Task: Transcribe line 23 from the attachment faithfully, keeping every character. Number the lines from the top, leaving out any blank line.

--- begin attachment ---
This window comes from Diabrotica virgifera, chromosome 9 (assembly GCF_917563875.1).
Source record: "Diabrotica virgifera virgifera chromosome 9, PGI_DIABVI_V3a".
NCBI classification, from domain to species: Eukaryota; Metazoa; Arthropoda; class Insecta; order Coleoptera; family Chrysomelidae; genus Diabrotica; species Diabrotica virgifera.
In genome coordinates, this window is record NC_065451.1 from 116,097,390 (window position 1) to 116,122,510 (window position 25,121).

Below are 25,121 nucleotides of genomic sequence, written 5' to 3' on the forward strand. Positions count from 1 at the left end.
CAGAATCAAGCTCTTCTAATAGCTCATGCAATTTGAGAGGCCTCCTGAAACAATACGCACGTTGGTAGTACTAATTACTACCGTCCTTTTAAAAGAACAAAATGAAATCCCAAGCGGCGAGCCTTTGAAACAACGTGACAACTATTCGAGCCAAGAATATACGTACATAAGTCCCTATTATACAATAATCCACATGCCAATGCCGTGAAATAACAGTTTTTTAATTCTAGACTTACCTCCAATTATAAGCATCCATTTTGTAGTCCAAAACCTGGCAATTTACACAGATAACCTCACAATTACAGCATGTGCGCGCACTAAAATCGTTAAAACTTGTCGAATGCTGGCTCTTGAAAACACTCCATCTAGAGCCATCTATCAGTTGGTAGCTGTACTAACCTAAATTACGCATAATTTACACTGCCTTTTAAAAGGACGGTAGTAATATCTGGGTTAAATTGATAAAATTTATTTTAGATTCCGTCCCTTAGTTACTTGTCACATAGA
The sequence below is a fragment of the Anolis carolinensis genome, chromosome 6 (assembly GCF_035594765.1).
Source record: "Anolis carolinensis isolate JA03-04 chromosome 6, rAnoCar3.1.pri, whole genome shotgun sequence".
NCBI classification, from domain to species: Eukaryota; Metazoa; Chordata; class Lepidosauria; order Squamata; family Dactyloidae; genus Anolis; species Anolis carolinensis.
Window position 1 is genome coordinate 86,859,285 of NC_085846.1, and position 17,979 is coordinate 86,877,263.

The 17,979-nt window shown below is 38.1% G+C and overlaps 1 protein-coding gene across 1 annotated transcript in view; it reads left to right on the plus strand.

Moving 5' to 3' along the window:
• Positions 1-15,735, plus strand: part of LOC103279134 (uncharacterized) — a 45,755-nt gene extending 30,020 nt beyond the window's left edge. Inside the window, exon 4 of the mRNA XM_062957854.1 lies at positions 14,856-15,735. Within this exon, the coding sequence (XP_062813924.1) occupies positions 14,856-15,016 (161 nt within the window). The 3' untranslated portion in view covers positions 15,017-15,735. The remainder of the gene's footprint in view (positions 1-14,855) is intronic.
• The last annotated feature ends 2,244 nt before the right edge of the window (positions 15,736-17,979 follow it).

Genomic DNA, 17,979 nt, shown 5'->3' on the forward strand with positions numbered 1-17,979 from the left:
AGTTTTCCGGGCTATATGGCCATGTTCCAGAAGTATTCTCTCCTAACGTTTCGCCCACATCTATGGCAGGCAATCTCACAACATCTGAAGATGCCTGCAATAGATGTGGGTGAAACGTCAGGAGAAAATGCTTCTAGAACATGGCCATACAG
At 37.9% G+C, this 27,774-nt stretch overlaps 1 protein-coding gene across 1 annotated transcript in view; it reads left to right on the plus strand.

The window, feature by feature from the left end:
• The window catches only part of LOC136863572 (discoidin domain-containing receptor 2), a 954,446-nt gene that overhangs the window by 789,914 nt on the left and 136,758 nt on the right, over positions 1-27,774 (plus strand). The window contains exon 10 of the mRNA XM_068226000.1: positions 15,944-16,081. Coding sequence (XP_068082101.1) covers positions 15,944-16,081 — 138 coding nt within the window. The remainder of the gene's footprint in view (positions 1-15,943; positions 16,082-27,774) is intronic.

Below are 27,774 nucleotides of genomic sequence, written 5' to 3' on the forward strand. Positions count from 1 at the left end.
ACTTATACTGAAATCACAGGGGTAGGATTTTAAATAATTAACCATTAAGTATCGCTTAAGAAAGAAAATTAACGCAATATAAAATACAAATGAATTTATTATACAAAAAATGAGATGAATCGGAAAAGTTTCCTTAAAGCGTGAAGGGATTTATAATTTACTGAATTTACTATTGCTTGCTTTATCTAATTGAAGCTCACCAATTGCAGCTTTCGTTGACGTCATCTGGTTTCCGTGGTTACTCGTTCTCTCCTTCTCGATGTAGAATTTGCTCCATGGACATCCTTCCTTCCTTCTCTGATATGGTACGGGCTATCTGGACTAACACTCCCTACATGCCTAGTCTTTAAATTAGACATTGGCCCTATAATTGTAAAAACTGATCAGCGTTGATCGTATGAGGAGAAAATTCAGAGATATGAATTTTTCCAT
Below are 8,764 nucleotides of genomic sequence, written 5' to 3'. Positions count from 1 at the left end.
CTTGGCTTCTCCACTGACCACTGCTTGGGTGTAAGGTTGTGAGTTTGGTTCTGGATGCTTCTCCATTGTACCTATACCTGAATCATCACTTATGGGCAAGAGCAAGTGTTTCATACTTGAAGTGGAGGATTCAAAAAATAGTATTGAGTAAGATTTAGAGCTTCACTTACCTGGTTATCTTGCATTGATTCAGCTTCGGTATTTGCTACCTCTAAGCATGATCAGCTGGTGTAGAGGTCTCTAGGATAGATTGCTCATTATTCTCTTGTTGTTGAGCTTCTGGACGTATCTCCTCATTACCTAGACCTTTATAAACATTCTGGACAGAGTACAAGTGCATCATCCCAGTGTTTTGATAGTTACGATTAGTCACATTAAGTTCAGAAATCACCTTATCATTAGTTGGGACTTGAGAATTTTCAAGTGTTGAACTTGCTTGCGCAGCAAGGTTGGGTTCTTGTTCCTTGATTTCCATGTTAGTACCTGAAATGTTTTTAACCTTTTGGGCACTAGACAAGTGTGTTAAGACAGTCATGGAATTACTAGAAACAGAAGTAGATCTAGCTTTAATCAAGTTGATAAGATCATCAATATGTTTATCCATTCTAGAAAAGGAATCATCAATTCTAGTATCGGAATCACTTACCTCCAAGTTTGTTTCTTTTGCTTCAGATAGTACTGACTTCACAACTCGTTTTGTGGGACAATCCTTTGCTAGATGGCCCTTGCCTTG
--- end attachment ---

CTTGGCTTCTCCACTGACCACTGCTTGGGTGTAAGGTTGTGAGTTTGGTTCTGGATGCTTCTCCATTGTACCTATACCTGAATCATCACTTATGGGCAAGAGCAAGTGTTTCATACTTGAAGTGGAGGATTCAAAAAATAGTATTGAGTAAGATTTAGAGCTTCACTTACCTGGTTATCTTGCATTGATTCAGCTTCGGTATTTGCTACCTCTAAGCATGATCAGCTGGTGTAGAGGTCTCTAGGATAGATTGCTCATTATTCTCTTGTTGTTGAGCTTCTGGACGTATCTCCTCATTACCTAGACCTTTATAAACATTCTGGACAGAGTACAAGTGCATCATCCCAGTGTTTTGATAGTTACGATTAGTCACATTAAGTTCAGAAATCACCTTATCATTAGTTGGGACTTGAGAATTTTCAAGTGTTGAACTTGCTTGCGCAGCAAGGTTGGGTTCTTGTTCCTTGATTTCCATGTTAGTACCTGAAATGTTTTTAACCTTTTGGGCACTAGACAAGTGTGTTAAGACAGTCATGGAATTACTAGAAACAGAAGTAGATCTAGCTTTAATCAAGTTGATAAGATCATCAATATGTTTATCCATTCTAGAAAAGGAATCATCAATTCTAGTATCGGAATCACTTACCTCCAAGTTTGTTTCTTTTGCTTCAGATAGTACTGACTTCACAACTCGTTTTGTGGGACAATCCTTTGCTAGATGGCCCTTGCCTTG